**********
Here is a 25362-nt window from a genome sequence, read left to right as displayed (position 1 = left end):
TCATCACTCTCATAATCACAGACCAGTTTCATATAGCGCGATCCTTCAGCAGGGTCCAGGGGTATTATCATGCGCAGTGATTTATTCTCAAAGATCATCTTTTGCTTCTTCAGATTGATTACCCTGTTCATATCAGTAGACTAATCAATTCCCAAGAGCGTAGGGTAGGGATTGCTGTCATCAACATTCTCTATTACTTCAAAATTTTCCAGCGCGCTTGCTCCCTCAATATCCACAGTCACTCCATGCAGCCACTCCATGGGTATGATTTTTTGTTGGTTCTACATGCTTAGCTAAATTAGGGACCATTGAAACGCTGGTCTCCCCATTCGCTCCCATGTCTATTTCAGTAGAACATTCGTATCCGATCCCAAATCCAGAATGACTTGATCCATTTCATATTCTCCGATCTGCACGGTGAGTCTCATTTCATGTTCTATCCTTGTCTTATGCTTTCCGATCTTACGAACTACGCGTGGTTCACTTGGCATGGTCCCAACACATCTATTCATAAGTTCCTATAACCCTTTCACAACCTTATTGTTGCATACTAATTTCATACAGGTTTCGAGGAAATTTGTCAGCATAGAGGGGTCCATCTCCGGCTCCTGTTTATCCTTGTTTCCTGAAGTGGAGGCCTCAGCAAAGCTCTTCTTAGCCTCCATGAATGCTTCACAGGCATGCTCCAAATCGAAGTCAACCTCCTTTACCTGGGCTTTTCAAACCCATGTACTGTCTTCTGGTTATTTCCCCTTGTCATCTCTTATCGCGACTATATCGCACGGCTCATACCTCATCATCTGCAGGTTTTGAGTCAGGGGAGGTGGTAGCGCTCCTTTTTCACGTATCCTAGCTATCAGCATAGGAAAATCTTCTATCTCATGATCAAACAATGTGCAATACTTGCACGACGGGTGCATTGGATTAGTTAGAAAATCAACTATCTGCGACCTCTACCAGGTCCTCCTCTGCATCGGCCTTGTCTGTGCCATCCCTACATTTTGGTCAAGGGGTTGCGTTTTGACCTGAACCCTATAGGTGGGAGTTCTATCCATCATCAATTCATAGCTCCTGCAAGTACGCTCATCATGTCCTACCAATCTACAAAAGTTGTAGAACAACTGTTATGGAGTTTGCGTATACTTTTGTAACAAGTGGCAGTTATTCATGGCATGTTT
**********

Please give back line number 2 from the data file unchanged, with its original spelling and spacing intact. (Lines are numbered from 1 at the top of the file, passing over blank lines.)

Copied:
TCATCACTCTCATAATCACAGACCAGTTTCATATAGCGCGATCCTTCAGCAGGGTCCAGGGGTATTATCATGCGCAGTGATTTATTCTCAAAGATCATCTTTTGCTTCTTCAGATTGATTACCCTGTTCATATCAGTAGACTAATCAATTCCCAAGAGCGTAGGGTAGGGATTGCTGTCATCAACATTCTCTATTACTTCAAAATTTTCCAGCGCGCTTGCTCCCTCAATATCCACAGTCACTCCATGCAGCCACTCCATGGGTATGATTTTTTGTTGGTTCTACATGCTTAGCTAAATTAGGGACCATTGAAACGCTGGTCTCCCCATTCGCTCCCATGTCTATTTCAGTAGAACATTCGTATCCGATCCCAAATCCAGAATGACTTGATCCATTTCATATTCTCCGATCTGCACGGTGAGTCTCATTTCATGTTCTATCCTTGTCTTATGCTTTCCGATCTTACGAACTACGCGTGGTTCACTTGGCATGGTCCCAACACATCTATTCATAAGTTCCTATAACCCTTTCACAACCTTATTGTTGCATACTAATTTCATACAGGTTTCGAGGAAATTTGTCAGCATAGAGGGGTCCATCTCCGGCTCCTGTTTATCCTTGTTTCCTGAAGTGGAGGCCTCAGCAAAGCTCTTCTTAGCCTCCATGAATGCTTCACAGGCATGCTCCAAATCGAAGTCAACCTCCTTTACCTGGGCTTTTCAAACCCATGTACTGTCTTCTGGTTATTTCCCCTTGTCATCTCTTATCGCGACTATATCGCACGGCTCATACCTCATCATCTGCAGGTTTTGAGTCAGGGGAGGTGGTAGCGCTCCTTTTTCACGTATCCTAGCTATCAGCATAGGAAAATCTTCTATCTCATGATCAAACAATGTGCAATACTTGCACGACGGGTGCATTGGATTAGTTAGAAAATCAACTATCTGCGACCTCTACCAGGTCCTCCTCTGCATCGGCCTTGTCTGTGCCATCCCTACATTTTGGTCAAGGGGTTGCGTTTTGACCTGAACCCTATAGGTGGGAGTTCTATCCATCATCAATTCATAGCTCCTGCAAGTACGCTCATCATGTCCTACCAATCTACAAAAGTTGTAGAACAACTGTTATGGAGTTTGCGTATACTTTTGTAACAAGTGGCAGTTATTCATGGCATGTTT